Shamash . . .

Hanukkah has lots of foods, icons, and symbols that are well known and celebrated . . . the hanukkiah (menorah), the dreidel (spinny-top), gelt (chocolate coins), latke (potato pancakes), and sufganiyot (jelly donuts) among them . . . and maybe totaling.

But there is one thing about Hanukkah that doesn't get the credit it deserves - the shamash.

If you look at a candle hanukkiah you'll see that one of the nine holders/prongs/whatever is "different" . . . either set above or below, in the center, off to one side, or a combination of the above. That candle is the shamash and is not, technically, part of Hanukkah. It is the candle you light with your match, lighter, or portable flame thrower of choice. You then use the shamash to light the other candles that mark the eight "magic" nights of Hanukkah.

Why? Simple - Hanukkah candles and the glow of their light is only to be "admired" - you are not allowed to use it for work, pleasure, to read by, or for arson-related crimes and urges. So you can't use a Hanukkah candle to light other Hanukkah candles because that is "work" so the first candle is just sorta there to keep the flame moving. Make sense? I don't think so either - yet - here we are, talking about a religious holiday and the faith we Jews put in it so . . .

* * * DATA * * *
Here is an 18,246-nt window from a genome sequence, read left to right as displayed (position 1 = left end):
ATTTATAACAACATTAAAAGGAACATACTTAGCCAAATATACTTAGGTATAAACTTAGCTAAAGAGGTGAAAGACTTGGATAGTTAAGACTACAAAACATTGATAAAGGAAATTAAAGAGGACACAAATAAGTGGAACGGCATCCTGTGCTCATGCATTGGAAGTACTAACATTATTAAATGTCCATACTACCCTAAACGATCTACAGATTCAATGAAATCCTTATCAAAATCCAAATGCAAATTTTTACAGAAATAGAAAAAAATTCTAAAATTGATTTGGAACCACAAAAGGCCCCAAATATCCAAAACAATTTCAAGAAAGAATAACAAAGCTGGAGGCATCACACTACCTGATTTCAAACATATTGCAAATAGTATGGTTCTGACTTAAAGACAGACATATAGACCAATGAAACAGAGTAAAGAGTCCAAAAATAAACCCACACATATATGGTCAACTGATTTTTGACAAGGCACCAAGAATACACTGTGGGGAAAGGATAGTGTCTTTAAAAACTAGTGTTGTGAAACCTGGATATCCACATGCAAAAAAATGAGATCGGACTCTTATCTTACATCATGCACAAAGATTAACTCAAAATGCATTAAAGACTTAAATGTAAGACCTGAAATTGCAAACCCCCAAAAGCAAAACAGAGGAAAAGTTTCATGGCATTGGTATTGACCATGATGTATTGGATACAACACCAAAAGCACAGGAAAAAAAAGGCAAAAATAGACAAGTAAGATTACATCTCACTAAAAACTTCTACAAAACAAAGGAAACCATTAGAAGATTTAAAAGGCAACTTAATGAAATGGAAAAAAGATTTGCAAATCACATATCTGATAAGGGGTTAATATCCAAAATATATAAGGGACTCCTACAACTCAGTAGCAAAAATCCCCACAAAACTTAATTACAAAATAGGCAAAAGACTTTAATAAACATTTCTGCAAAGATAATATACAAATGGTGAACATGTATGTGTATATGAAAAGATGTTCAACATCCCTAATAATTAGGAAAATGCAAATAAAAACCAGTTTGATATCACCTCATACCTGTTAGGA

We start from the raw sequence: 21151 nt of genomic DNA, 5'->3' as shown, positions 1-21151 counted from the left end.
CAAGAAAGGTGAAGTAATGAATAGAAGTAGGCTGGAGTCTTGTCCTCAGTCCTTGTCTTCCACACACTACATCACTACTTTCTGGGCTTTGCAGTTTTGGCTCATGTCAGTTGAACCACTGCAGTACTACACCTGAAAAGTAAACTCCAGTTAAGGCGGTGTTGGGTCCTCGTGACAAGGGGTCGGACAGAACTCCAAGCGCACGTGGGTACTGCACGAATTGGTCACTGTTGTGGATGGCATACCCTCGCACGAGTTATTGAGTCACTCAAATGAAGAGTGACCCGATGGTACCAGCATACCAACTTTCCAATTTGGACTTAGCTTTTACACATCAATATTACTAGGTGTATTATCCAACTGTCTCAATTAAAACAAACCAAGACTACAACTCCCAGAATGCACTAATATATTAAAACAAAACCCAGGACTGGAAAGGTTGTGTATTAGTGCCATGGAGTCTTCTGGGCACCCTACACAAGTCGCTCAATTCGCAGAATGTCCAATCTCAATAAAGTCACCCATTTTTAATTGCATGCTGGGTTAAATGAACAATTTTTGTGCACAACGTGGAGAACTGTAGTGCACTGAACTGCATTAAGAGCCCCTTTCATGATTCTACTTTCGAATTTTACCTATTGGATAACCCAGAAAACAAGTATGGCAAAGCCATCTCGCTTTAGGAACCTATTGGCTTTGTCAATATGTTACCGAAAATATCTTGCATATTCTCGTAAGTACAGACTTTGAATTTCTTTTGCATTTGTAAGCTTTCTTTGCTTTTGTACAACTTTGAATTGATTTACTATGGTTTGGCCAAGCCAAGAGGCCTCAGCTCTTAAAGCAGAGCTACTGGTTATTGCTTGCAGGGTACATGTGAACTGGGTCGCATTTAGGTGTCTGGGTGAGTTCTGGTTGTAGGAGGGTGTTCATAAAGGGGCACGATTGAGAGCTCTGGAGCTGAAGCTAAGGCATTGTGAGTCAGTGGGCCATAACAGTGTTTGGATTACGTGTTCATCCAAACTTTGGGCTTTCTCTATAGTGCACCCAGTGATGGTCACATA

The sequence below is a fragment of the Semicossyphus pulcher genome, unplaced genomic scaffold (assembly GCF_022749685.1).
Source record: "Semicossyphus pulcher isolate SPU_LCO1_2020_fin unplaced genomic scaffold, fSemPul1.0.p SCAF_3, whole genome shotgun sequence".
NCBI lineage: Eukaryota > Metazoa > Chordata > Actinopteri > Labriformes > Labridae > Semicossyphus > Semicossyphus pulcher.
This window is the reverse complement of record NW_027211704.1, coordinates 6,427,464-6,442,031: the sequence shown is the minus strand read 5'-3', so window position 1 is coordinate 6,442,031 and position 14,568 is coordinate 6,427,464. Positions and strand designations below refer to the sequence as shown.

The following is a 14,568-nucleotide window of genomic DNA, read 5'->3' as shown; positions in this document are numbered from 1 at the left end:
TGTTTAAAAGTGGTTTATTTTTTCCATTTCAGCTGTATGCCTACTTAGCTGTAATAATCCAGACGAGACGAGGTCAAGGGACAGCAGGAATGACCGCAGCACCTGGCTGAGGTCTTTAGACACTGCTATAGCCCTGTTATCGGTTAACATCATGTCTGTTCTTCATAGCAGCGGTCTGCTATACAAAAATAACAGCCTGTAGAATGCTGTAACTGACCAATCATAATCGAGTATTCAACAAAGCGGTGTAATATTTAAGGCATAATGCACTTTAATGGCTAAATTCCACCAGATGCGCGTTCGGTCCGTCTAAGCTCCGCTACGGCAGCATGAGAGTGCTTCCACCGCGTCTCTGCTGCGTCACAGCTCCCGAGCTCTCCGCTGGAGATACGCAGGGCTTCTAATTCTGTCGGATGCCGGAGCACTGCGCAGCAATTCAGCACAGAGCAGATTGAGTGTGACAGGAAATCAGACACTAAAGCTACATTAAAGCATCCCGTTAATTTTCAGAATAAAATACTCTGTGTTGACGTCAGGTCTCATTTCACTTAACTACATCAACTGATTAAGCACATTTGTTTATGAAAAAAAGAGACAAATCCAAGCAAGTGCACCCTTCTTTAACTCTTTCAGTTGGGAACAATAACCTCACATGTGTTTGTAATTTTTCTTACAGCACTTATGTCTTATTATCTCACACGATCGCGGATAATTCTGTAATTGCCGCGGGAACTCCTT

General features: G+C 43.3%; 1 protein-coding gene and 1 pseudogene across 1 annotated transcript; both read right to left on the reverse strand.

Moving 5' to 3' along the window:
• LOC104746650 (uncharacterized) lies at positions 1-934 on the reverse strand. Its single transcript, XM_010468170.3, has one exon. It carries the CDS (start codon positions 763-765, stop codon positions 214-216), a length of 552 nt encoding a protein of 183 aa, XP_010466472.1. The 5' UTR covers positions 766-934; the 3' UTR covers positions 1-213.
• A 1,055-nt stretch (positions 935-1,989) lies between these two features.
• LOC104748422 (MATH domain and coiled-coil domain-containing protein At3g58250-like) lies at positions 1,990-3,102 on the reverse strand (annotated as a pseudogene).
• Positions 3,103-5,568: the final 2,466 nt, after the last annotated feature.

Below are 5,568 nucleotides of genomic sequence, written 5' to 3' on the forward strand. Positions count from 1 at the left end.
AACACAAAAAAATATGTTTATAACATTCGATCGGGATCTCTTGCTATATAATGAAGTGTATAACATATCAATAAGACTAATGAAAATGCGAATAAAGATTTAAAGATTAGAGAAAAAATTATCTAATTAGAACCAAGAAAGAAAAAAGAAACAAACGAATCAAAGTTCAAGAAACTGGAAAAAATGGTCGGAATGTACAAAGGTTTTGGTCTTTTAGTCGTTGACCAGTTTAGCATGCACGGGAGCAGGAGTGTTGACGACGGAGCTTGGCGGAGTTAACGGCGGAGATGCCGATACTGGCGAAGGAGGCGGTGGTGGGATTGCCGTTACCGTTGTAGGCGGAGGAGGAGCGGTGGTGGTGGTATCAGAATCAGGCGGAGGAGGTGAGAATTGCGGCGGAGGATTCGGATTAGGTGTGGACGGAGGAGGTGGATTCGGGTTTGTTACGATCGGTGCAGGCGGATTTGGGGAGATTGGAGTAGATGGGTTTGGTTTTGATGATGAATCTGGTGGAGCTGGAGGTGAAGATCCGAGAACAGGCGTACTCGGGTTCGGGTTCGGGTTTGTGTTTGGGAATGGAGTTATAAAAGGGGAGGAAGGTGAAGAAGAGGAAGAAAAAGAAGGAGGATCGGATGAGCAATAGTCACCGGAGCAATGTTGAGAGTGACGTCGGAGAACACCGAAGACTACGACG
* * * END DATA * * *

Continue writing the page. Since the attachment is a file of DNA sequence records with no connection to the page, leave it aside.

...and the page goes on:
Here's the point - shamash (Hebrew for sun/helper/minister/a few other things) - is the "helper" of the Festival of Lights. It has a specific role and duty and it does so without complaint (which helps because it, like all candles, is inanimate) and without any drop of resentment (which, again, makes sense). If you think about it - the rules of Hanukkah imply that, without the shamash, there would be no Hanukkah light to "admire" so - in a way - it shouldn't be angry about being set apart . . . it should be proud.

We should feel the same way when offered a chance to help or support or play a role that has no direct benefit to us but carries all upside for those served in the action. Yet we do it very, very rarely. We don't seem to like it. We seem to resent it (which is, as we've established, a very "human" thing to do) and we seem to avoid it. Shameful - because a good shamash leaves much to be admired.